Now that 12,000 faculty members are walking the picket lines at Ontario's 24 public colleges, students may be facing an uncertain academic future.
College Student Alliance President Joel Willett has no clear answers, and with no guideline to recoup the semester should the labour dispute drag on, he admits many students could be left in the lurch.
"If neither side budges, how long does this go on before they have to call it a semester?" says Willett. "Neither side can give an answer to that question, which becomes very frustrating from a student's perspective."
Willett says students also have financial concerns.
"It's not just tuition that you have to pay, but it's the rent you have to pay especially if you live away from home," he stresses. "It's the loss of income from a potential job. It's OSAP [Ontario Student Assistance Program] repayments that students have to worry about."
Talks between the Ontario Public Service Employees Union, which represents faculty, and the College Employer Council started in July. With both sides far apart on the critical issues, the union announced Sunday night it was going on strike as of 12:01am Monday.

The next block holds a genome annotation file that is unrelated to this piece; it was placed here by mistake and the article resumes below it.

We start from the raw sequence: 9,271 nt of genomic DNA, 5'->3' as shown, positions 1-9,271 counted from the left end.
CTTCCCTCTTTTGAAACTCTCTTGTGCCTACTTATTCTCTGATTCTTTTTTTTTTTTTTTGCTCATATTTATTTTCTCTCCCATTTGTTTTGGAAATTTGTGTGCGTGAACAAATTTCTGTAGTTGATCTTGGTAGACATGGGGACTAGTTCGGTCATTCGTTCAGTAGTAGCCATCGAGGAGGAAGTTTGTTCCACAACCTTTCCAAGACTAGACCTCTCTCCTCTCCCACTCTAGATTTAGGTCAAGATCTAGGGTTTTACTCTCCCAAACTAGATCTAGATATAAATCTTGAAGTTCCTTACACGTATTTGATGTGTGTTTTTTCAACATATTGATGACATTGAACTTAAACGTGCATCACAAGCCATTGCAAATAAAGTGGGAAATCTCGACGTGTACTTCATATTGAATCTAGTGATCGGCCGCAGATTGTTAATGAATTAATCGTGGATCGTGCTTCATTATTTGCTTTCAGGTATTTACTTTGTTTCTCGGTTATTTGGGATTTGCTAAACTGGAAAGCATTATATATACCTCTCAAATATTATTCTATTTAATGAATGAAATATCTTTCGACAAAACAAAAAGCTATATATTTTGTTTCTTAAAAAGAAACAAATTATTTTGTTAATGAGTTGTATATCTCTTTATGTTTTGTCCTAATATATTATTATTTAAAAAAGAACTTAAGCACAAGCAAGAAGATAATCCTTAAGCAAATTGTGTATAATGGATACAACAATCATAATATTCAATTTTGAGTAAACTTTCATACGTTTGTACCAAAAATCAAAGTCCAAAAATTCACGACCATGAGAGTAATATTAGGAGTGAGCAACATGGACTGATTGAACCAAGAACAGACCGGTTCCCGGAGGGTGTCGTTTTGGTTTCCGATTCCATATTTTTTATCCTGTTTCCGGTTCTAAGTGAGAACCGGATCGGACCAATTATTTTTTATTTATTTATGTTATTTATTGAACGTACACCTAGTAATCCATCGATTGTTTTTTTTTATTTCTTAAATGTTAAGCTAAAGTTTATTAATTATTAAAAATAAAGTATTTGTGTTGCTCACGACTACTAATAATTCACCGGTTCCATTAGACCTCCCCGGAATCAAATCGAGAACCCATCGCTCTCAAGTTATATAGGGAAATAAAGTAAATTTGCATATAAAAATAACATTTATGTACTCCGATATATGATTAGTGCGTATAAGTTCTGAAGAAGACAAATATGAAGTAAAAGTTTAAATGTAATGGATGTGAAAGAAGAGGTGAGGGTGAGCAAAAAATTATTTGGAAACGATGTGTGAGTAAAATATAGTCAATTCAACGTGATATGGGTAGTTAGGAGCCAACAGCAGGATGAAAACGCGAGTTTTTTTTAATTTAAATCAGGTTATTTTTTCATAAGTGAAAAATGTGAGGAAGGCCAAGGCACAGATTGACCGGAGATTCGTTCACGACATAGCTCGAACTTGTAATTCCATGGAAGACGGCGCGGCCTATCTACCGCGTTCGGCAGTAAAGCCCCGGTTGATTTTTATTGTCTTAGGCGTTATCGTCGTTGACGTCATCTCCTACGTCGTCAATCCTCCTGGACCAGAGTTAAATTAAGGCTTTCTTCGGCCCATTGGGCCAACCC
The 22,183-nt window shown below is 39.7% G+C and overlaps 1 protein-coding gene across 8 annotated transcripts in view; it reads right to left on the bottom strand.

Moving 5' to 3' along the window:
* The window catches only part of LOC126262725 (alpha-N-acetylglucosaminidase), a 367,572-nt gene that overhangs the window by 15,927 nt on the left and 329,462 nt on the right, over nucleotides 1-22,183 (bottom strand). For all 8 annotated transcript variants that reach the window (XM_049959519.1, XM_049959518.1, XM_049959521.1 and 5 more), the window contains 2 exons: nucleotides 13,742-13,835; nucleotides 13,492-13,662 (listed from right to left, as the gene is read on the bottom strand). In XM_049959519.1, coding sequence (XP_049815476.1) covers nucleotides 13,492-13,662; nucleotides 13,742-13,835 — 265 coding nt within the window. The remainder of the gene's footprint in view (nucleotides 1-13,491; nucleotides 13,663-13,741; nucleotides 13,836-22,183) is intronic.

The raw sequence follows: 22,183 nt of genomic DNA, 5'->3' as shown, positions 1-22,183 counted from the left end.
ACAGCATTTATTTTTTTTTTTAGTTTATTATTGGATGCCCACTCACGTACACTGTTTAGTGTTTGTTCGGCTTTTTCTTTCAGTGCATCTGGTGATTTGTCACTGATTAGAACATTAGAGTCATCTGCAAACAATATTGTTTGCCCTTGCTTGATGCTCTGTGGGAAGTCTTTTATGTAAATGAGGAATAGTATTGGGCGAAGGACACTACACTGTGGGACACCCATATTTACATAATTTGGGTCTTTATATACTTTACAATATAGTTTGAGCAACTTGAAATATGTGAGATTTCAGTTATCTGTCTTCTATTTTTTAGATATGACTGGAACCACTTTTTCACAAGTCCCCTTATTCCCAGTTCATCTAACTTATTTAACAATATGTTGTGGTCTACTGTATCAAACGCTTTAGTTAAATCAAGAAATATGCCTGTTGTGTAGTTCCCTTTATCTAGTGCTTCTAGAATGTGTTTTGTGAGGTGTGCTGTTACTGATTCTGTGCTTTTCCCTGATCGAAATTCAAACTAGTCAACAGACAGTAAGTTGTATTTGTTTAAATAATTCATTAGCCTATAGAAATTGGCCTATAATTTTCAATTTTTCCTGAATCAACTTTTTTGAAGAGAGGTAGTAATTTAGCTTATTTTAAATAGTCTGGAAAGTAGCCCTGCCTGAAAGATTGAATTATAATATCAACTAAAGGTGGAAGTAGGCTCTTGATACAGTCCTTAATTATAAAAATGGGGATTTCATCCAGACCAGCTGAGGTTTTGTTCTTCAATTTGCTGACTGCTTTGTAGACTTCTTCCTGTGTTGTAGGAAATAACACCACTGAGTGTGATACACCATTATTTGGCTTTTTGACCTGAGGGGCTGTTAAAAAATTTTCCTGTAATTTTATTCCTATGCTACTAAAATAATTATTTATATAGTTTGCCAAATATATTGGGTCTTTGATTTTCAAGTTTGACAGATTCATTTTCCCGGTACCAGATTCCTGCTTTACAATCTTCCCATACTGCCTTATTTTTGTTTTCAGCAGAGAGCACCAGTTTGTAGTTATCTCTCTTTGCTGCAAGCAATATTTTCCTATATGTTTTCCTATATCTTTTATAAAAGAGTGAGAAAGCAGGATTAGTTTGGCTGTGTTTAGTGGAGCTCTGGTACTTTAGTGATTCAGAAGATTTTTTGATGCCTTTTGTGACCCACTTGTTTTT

The last faculty strike was in March 2008 and lasted 18 days. However, Ontario college students have never lost a semester because of a labour dispute.
In a release to the media Monday, the alliance urged both sides to return to the bargaining table saying "both OPSEU and CEC have claimed they are putting students first with their current proposals -- students don't want to be put in the middle of negotiations or to be used as pawns."